Health and fitness rely to a great degree on creating healthy habits, and many of the nation’s school lunchrooms have taken up the challenge of serving healthier meals to help instill those habits in today’s children.
Yesterday Pinecrest Elementary School in Sylacauga received special recognition as a Gold Distinction certified school in the Healthier US Schools Challenge. Today, Lincoln Elementary School is scheduled to receive the same level of recognition, the highest of four levels of superior performance in the initiative.
Houston Elementary in Talladega has also earned honors in the program, as have Indian Valley Elementary and Nichols-Lawson Middle School in Sylacauga. Nichols-Lawson was one of the first middle schools in the state to earn recognition in the program. Other schools in the county system promoting healthier eating under the new standards are Childersburg Elementary, B.B. Comer Elementary, Watwood Elementary, Sycamore Elementary, Stemley Road Elementary and Munford Elementary.
Judging by our growing waistlines, a renewed emphasis on nutrition and health are needed and, the school lunch program is a practical place to start.
More than 5,000 schools nationwide have taken on the challenge to help improve their students health and fitness. Schools earn recognition by making changes to improve the quality of foods served, providing students with nutrition education and providing students with physical education and opportunities for physical activity.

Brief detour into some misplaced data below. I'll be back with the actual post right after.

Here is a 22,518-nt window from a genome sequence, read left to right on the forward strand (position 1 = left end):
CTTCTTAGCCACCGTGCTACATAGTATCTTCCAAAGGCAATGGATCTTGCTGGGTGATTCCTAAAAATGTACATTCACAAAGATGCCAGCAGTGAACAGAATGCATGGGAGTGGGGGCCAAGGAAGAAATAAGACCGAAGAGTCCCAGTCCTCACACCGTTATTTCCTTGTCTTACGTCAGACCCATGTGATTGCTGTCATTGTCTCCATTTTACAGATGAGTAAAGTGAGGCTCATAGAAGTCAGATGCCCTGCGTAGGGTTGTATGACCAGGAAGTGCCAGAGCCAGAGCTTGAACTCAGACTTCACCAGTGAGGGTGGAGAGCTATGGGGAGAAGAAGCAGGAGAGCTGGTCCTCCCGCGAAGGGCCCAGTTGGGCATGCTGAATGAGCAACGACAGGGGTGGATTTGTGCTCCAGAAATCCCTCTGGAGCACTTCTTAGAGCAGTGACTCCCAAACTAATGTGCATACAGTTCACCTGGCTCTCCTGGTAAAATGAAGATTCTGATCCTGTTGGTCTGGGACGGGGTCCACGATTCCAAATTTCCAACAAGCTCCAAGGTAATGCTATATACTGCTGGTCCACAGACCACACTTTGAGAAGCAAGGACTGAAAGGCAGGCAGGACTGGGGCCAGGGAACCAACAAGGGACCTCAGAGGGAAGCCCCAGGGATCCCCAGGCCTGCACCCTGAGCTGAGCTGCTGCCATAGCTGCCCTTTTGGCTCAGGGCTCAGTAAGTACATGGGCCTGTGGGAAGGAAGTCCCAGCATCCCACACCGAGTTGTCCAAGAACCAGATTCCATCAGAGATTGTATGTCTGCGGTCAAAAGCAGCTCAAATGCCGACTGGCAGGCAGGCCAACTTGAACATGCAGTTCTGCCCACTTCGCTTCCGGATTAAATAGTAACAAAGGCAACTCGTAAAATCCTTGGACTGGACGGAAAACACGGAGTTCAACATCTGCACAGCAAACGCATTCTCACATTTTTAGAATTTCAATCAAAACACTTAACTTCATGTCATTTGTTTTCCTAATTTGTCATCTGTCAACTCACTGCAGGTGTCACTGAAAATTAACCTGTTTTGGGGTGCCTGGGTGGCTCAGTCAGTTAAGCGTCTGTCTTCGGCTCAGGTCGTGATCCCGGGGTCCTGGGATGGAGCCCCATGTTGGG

It’s a challenging job, and we appreciate the commitment of those who work in the nutrition programs who have taken on new challenges to help make a difference in the lives of the people they serve. Changes in food acquisition and preparation may be the most obvious changes in schools, but it takes the support of the entire school community to get the most out of the effort.
The certifications are based on four-year commitments to meeting program standards. They include meeting the requirements of the School Breakfast Program and National School Lunch Program. It means serving meals that reflect good menu planning principles, such as serving a variety of healthier foods that look good, taste good and appeal to the cultural sensitivities of the school and community populations.
And it means emphasizing fruits, vegetables, whole grains, reducing fats, and cutting down on sugar and salt.
The growth in obesity in our society has been obvious, and the increase in maladies stemming from obesity, poor nutrition and lack of exercise are epidemic. Those are not problems that can be remedied overnight. Teaching a new generation better habits for nutrition and exercise is a great way to start turning the tide for better health and longer, more fulfilling lives.